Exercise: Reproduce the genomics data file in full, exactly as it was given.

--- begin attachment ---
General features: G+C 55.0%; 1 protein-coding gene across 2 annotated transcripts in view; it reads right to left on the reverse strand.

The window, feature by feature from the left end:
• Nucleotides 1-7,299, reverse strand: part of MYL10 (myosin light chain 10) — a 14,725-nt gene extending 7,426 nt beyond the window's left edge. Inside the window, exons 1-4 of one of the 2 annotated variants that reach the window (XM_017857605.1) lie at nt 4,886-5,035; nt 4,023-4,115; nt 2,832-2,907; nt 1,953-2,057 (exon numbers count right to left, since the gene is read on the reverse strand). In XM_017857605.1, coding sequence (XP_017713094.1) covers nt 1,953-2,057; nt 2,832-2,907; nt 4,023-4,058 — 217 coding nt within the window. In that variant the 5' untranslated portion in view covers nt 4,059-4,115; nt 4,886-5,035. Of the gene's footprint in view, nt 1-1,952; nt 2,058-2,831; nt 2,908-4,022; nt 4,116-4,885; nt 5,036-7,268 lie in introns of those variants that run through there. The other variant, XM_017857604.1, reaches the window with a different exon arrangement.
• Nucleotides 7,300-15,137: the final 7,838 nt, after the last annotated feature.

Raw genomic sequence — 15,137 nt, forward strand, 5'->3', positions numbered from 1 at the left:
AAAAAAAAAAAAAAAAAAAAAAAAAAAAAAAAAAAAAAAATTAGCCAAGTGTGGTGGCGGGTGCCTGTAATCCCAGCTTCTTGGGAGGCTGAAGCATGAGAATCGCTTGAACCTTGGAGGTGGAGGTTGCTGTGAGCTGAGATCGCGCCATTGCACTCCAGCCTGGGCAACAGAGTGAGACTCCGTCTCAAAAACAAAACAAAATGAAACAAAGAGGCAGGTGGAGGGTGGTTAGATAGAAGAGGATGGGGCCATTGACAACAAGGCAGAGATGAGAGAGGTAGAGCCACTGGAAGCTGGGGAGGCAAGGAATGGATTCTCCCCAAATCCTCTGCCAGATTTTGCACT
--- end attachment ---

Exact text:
General features: G+C 55.0%; 1 protein-coding gene across 2 annotated transcripts in view; it reads right to left on the reverse strand.

The window, feature by feature from the left end:
• Nucleotides 1-7,299, reverse strand: part of MYL10 (myosin light chain 10) — a 14,725-nt gene extending 7,426 nt beyond the window's left edge. Inside the window, exons 1-4 of one of the 2 annotated variants that reach the window (XM_017857605.1) lie at nt 4,886-5,035; nt 4,023-4,115; nt 2,832-2,907; nt 1,953-2,057 (exon numbers count right to left, since the gene is read on the reverse strand). In XM_017857605.1, coding sequence (XP_017713094.1) covers nt 1,953-2,057; nt 2,832-2,907; nt 4,023-4,058 — 217 coding nt within the window. In that variant the 5' untranslated portion in view covers nt 4,059-4,115; nt 4,886-5,035. Of the gene's footprint in view, nt 1-1,952; nt 2,058-2,831; nt 2,908-4,022; nt 4,116-4,885; nt 5,036-7,268 lie in introns of those variants that run through there. The other variant, XM_017857604.1, reaches the window with a different exon arrangement.
• Nucleotides 7,300-15,137: the final 7,838 nt, after the last annotated feature.

Raw genomic sequence — 15,137 nt, forward strand, 5'->3', positions numbered from 1 at the left:
AAAAAAAAAAAAAAAAAAAAAAAAAAAAAAAAAAAAAAAATTAGCCAAGTGTGGTGGCGGGTGCCTGTAATCCCAGCTTCTTGGGAGGCTGAAGCATGAGAATCGCTTGAACCTTGGAGGTGGAGGTTGCTGTGAGCTGAGATCGCGCCATTGCACTCCAGCCTGGGCAACAGAGTGAGACTCCGTCTCAAAAACAAAACAAAATGAAACAAAGAGGCAGGTGGAGGGTGGTTAGATAGAAGAGGATGGGGCCATTGACAACAAGGCAGAGATGAGAGAGGTAGAGCCACTGGAAGCTGGGGAGGCAAGGAATGGATTCTCCCCAAATCCTCTGCCAGATTTTGCACT